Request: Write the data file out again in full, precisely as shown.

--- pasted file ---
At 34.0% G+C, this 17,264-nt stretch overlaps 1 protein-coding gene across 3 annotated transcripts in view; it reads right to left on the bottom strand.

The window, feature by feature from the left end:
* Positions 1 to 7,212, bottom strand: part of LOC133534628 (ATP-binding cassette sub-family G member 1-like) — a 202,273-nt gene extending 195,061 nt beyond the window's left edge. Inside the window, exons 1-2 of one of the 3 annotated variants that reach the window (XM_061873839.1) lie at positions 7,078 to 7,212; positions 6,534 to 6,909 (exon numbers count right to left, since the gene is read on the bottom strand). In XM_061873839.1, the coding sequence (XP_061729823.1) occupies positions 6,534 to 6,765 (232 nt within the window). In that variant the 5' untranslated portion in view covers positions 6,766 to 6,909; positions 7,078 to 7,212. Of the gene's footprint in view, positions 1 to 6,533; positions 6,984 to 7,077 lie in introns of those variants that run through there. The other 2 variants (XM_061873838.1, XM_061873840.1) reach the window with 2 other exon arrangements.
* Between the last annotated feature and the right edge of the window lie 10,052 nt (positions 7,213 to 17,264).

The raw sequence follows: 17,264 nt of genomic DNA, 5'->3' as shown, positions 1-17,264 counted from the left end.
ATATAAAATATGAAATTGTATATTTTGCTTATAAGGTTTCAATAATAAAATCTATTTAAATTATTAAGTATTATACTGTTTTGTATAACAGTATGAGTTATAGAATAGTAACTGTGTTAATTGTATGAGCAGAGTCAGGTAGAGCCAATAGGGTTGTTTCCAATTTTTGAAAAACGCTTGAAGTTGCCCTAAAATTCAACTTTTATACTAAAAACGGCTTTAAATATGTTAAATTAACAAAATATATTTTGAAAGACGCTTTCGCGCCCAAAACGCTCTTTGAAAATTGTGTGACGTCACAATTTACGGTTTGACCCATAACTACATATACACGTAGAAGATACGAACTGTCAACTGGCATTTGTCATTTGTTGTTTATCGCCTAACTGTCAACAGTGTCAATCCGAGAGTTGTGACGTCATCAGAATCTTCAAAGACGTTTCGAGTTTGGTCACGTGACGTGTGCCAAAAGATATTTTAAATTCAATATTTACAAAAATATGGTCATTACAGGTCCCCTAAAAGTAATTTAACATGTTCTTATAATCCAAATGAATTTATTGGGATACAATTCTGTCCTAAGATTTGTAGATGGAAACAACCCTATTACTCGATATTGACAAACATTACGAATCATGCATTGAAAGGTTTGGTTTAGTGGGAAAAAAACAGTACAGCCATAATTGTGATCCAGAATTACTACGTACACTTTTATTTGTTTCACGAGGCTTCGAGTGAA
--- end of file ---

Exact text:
At 34.0% G+C, this 17,264-nt stretch overlaps 1 protein-coding gene across 3 annotated transcripts in view; it reads right to left on the bottom strand.

The window, feature by feature from the left end:
* Positions 1 to 7,212, bottom strand: part of LOC133534628 (ATP-binding cassette sub-family G member 1-like) — a 202,273-nt gene extending 195,061 nt beyond the window's left edge. Inside the window, exons 1-2 of one of the 3 annotated variants that reach the window (XM_061873839.1) lie at positions 7,078 to 7,212; positions 6,534 to 6,909 (exon numbers count right to left, since the gene is read on the bottom strand). In XM_061873839.1, the coding sequence (XP_061729823.1) occupies positions 6,534 to 6,765 (232 nt within the window). In that variant the 5' untranslated portion in view covers positions 6,766 to 6,909; positions 7,078 to 7,212. Of the gene's footprint in view, positions 1 to 6,533; positions 6,984 to 7,077 lie in introns of those variants that run through there. The other 2 variants (XM_061873838.1, XM_061873840.1) reach the window with 2 other exon arrangements.
* Between the last annotated feature and the right edge of the window lie 10,052 nt (positions 7,213 to 17,264).

The raw sequence follows: 17,264 nt of genomic DNA, 5'->3' as shown, positions 1-17,264 counted from the left end.
ATATAAAATATGAAATTGTATATTTTGCTTATAAGGTTTCAATAATAAAATCTATTTAAATTATTAAGTATTATACTGTTTTGTATAACAGTATGAGTTATAGAATAGTAACTGTGTTAATTGTATGAGCAGAGTCAGGTAGAGCCAATAGGGTTGTTTCCAATTTTTGAAAAACGCTTGAAGTTGCCCTAAAATTCAACTTTTATACTAAAAACGGCTTTAAATATGTTAAATTAACAAAATATATTTTGAAAGACGCTTTCGCGCCCAAAACGCTCTTTGAAAATTGTGTGACGTCACAATTTACGGTTTGACCCATAACTACATATACACGTAGAAGATACGAACTGTCAACTGGCATTTGTCATTTGTTGTTTATCGCCTAACTGTCAACAGTGTCAATCCGAGAGTTGTGACGTCATCAGAATCTTCAAAGACGTTTCGAGTTTGGTCACGTGACGTGTGCCAAAAGATATTTTAAATTCAATATTTACAAAAATATGGTCATTACAGGTCCCCTAAAAGTAATTTAACATGTTCTTATAATCCAAATGAATTTATTGGGATACAATTCTGTCCTAAGATTTGTAGATGGAAACAACCCTATTACTCGATATTGACAAACATTACGAATCATGCATTGAAAGGTTTGGTTTAGTGGGAAAAAAACAGTACAGCCATAATTGTGATCCAGAATTACTACGTACACTTTTATTTGTTTCACGAGGCTTCGAGTGAA